Friday, April 30, 2010

Backup Procedures & Disaster Preparedness

In a previous post I talked about trying out online backups. I have since set up such backups and put together a comprehensive backup plan. Here is what I do to keep files safe and continue working should disaster strike:



I keep the client's original files both in a separate directory for the project on my hard drive and in the original e-mail with which the client assigned the project. In addition, I keep a hard copy of the assignment e-mail and/or PO, as well as any special instructions the client might have sent. On that copy I also note the translation memory and glossar(ies) used for that project, as well as its due date and the date and time I sent the completed work to the client. This gives me a physical reference of the scope of work and resources used, which is also useful if a follow-up assignment arrives. A quick look at the client's file and I can ensure that I use the same glossaries and translation memory as I did for the prior project, which in turn ensures consistent use of terminology.



After stopping work on a project for longer than a brief break, I back all project files up to a CD specific to the client. I also back up the completed project there. Over time, this provides me with a complete collection of all projects completed for this client during the calendar year. Since I keep these CDs and the associated hard copy of instructions, etc., for 5 years, I can refer back to prior projects should a follow-up assignment arrive years later.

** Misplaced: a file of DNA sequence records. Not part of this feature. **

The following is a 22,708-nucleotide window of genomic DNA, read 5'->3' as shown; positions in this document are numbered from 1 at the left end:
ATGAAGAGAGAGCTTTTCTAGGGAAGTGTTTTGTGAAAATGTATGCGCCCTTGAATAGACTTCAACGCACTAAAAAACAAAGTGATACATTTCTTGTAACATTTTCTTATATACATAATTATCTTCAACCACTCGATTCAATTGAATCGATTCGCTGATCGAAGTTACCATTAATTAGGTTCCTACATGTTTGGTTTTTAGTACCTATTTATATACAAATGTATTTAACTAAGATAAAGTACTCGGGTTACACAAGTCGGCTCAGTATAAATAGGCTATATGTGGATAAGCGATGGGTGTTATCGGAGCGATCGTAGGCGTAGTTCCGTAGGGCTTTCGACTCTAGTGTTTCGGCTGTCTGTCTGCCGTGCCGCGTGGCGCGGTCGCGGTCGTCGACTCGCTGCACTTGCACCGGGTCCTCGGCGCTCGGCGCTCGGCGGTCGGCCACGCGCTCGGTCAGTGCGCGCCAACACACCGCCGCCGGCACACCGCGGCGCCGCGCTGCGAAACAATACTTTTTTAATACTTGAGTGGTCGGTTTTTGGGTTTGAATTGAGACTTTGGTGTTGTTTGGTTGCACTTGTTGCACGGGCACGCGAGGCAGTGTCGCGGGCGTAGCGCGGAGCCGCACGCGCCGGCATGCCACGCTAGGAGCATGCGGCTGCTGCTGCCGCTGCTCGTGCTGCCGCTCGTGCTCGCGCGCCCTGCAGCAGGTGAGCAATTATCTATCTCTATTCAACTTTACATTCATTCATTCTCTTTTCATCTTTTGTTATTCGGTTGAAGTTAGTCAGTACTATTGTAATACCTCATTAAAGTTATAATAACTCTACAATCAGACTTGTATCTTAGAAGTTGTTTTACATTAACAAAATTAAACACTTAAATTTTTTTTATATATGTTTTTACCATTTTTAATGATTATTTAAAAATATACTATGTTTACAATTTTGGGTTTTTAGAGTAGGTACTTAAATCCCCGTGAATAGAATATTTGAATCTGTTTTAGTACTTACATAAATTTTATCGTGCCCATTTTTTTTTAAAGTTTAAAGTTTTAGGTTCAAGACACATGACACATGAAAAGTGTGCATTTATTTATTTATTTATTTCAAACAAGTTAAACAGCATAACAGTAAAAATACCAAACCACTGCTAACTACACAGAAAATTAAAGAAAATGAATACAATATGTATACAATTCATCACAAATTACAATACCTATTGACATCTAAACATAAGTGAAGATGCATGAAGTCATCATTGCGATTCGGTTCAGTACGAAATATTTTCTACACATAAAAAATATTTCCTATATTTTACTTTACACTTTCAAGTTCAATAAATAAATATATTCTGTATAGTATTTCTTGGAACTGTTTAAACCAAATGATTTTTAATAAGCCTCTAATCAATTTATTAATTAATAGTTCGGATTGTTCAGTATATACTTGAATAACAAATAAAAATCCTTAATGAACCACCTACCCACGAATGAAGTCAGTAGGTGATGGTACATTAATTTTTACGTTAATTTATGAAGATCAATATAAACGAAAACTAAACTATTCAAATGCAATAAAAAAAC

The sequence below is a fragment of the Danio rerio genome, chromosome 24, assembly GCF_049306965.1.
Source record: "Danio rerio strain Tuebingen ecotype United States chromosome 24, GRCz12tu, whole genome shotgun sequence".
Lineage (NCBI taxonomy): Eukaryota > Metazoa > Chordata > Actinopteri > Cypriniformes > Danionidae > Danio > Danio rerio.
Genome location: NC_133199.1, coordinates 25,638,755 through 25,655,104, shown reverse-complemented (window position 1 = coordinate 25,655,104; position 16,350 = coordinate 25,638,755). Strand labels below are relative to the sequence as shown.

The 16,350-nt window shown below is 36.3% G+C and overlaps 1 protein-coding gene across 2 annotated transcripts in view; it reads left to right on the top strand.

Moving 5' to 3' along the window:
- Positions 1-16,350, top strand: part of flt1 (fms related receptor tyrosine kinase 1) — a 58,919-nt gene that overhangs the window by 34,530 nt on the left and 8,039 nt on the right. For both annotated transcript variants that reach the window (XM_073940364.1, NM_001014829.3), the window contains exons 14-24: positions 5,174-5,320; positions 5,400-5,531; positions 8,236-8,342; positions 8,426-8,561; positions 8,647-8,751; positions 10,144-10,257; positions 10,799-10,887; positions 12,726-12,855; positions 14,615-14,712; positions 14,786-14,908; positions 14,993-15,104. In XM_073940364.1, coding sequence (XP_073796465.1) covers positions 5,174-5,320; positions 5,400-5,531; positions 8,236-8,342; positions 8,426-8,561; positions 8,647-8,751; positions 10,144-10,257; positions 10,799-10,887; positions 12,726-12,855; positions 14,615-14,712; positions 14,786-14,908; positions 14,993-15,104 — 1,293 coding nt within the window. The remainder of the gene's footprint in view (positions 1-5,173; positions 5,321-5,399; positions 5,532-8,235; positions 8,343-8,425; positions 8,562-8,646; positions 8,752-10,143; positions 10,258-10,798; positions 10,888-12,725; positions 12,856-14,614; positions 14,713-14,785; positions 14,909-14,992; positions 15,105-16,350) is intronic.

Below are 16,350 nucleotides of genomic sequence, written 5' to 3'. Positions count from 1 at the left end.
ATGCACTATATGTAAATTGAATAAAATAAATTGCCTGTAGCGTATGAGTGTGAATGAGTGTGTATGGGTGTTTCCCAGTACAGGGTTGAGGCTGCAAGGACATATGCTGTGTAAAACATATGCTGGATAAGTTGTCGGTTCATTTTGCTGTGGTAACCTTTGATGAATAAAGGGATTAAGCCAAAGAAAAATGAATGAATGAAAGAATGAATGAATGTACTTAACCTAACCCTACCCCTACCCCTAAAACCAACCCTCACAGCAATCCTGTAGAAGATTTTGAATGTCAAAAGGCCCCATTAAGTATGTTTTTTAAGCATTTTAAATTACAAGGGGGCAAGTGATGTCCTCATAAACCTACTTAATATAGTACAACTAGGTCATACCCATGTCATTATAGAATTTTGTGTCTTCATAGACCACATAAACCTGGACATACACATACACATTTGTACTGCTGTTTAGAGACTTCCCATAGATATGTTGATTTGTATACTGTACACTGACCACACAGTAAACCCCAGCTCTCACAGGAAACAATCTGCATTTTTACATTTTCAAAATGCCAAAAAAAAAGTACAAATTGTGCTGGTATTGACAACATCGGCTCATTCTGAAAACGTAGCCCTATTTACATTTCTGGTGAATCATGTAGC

In addition, my entire client directory is backed up to a secure online storage site every night. Every Friday, all files that changed on my hard drive during the week are backed up to a network-attached external hard drive. Both these measures ensure easy access to all information -- both pending work and invoicing/payment data, as well as translation memories and glossaries -- should my primary computer crash. Since I also have a laptop, and other members of my family also have computers, a potential computer failure should cause only a short disruption in work on my current projects (long-term, of course, it would be a big headache).



My laptop includes a second, swappable battery, so I can continue work for up to 6 hours, even if power fails. Other safety measures for such outages include uninterruptible power supplies for my computer, printer and business telephone line, as well as for the network router and cable modem. These power supplies permit orderly shutdown of systems in the event of an abrupt power failure, minimizing the chances of corrupted files or damage to equipment.



Should my broadband internet connection fail, I can take my laptop to several cafes with free wireless internet access which are located within a few subway stops and are open until 1 am. And there's also my Blackberry, where I can communicate with clients by e-mail or phone (Skype mobile), even if I am not in the office or there is no power. That Blackberry can even be used as a modem for e-mailing files, if none of the Wi-Fi cafes were available or open.



Of course, if half of the United States is without power for several days, all of these measures will be of limited use. But short of that, I should be able to complete any outstanding projects on time, even if disaster strikes. Which, however, leaves the question of backing myself up, not just the equipment. I haven't solved that one yet, but I'm working on it ...

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